Cong. MP Jairam Ramesh moves SC challenging certain provisions of Tribunal Reforms Act, 2021
New Delhi, Aug. 16 (PTI): Congress leader and Member of Parliament Jairam Ramesh has moved the Supreme Court challenging the constitutional validity of various provisions of the Tribunal Reforms Act, 2021, which was recently passed during the Monsoon session of Parliament and received Presidential assent on August 13.
Ramesh in his plea said that he has filed the petition in public interest assailing the proviso to Section 3(1) along with Sections 3(7), 5 and 7(1) of the Tribunal Reforms Act, 2021 as being ultra-vires Articles 14, 21 and 50 of the Constitution.
The Petitioner is aggrieved by the impugned Act abrogating the principle of judicial independence, and its passage being a deliberate attempt to legislatively override the judgement of this Court in Madras Bar Association versus Union of India, which set aside provisions identical to those being impugned, without removing the basis of the judgement, the petition said.
Ramesh in his plea filed through advocate Abhishek Jebaraj said that in August 2021, the Tribunals Reforms Act, 2021 was passed by both Houses of Parliament and received Presidential assent on August 13, 2021.
The Tribunals Act which repeals the Tribunals Ordinance was made retrospectively effective from April 4, 2021 and enacted inter alia with the objective, to abolish certain tribunals and authorities and to provide a mechanism for filing appeal directly to the commercial court or the High Court and also reduce the burden on public exchequer , his plea said.
He further said that the impugned Act contains various provisions that are identical in nature to those in the Tribunals ordinance that were set aside by this Court on July 14.
The proviso to Section 3 (1) of the Tribunals Reforms Act, 2021, which bars the appointment to tribunals of persons below fifty years of age, violates Articles 14, 21 and 50 of the Constitution. The provision is identical to Section 184(1) of the Finance Act, 2017, which was set aside by this Court , the plea said.
It said that the Section 3(7) of the Tribunals Act which mandates the recommendation of a panel of two names by the search-cum selection committee to the Central Government violates the principles of separation of powers and judicial independence.
Section 3 (7) thereby contravenes Articles 14, 21 and 50 of the Constitution and is identical to Section 184 (7) of the Finance Act, 2017 which was set aside in Madras Bar Association-IV (MBA-IV) versus Union of India-2021 verdict , the plea said.
Ramesh said that the said provision of the impugned Act in so far as it grants discretion to the Central Government to take a decision on the recommendations made by that Committee, preferably within three months from the date of such recommendation is also unconstitutional and violates Article 14 of the Constitution.
The impugned provision entirely nullifies the directions of this Court in Madras Bar Association versus Union of India (MBA-III), which directed the Union to make appointments to tribunals within three months from the date on which the Search-cum-Selection Committee completes the selection process and makes its recommendations , it said.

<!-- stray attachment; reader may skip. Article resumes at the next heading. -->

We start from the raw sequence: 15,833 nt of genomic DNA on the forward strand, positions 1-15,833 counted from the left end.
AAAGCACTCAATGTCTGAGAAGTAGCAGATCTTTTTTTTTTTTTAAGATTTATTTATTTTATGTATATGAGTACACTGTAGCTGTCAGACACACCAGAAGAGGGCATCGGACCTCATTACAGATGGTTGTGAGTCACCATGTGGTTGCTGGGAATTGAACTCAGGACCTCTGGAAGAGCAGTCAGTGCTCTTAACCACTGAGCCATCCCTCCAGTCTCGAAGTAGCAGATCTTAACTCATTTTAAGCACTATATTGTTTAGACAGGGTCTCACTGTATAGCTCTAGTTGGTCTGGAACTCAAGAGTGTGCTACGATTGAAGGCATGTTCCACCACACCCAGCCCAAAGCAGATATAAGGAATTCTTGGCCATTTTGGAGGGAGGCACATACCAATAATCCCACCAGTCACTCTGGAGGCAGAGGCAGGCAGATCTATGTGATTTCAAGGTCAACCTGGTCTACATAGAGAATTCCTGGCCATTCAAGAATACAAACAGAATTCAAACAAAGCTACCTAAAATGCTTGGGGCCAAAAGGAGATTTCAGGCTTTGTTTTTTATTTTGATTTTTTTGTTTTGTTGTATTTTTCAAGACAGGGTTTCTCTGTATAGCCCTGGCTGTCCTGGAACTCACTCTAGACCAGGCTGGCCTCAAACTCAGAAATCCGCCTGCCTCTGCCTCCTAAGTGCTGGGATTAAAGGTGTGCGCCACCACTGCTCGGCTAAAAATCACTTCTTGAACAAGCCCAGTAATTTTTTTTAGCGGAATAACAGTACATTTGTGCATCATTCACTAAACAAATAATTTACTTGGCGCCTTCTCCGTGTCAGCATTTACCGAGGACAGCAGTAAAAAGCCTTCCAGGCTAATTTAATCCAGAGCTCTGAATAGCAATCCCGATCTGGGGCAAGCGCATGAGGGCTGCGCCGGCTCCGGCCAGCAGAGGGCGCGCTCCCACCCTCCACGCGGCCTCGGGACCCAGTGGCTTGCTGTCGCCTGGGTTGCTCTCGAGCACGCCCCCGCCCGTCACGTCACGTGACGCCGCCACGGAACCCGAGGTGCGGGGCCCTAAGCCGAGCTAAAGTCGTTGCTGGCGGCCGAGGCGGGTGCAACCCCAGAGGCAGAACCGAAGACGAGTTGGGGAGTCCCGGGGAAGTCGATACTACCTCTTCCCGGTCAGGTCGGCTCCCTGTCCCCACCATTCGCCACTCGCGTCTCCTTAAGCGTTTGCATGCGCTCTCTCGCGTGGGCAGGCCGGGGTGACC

It said that another provision Section 5 of the impugned Act, in so far as it fixes the tenure of the Chairperson and Member to a manifestly short tenure of four years, adversely impacts judicial independence and violates Article 14 of the Constitution.
Ramesh further said that section 7 (1) of the impugned Act which allows the government its own discretion to fix HRA other than in conformity with the parameters as set by this Court in MBA-IV verdict violates the security of services conditions of appointees, the principles of judicial independence and thereby Article 14 of the Constitution.
The plea said that the interpretation as to whether the impugned provisions violate Article 14 and Part III of the Constitution vests solely in the judicial domain and the ensuing directions of this Court in Madras Bar Association case are binding on Parliament.
The passage of the impugned provisions is therefore a transgression of the constitutional limits of Parliament’s legislative power and undermines the power of judicial review and the Supremacy of the Constitution, which are basic features of the Constitution as repeatedly held by this Court, it said.
Ramesh said that the proviso to Section 3(1) and Sections 3(7), 5 and 7 (1) of the Tribunal Reforms Act, 2021 are identical to corresponding Sections 184 (1), 184 (7) and 184 (11) of the Finance Act 2017 which were set aside by this Court in July in MBA-IV verdict for violating the principles of judicial independence, separation of powers and Article 14 of the Constitution.
The impugned provisions are therefore an unconstitutional legislative override of the judgement of this Court which held identical provisions to violate Part III of the Constitution, without legislatively curing the defect, his plea said.
The Member of Parliament in Rajya Sabha further said, The impugned provisions, and the repeated failure of the Respondents (Centre) to comply with the directions of this Court, undermine the rule of law, the equal protection of law, the independence of the judiciary, and the principle of separation of powers that are fundamental guarantees under Articles 14, 21 and 50 of the Constitution .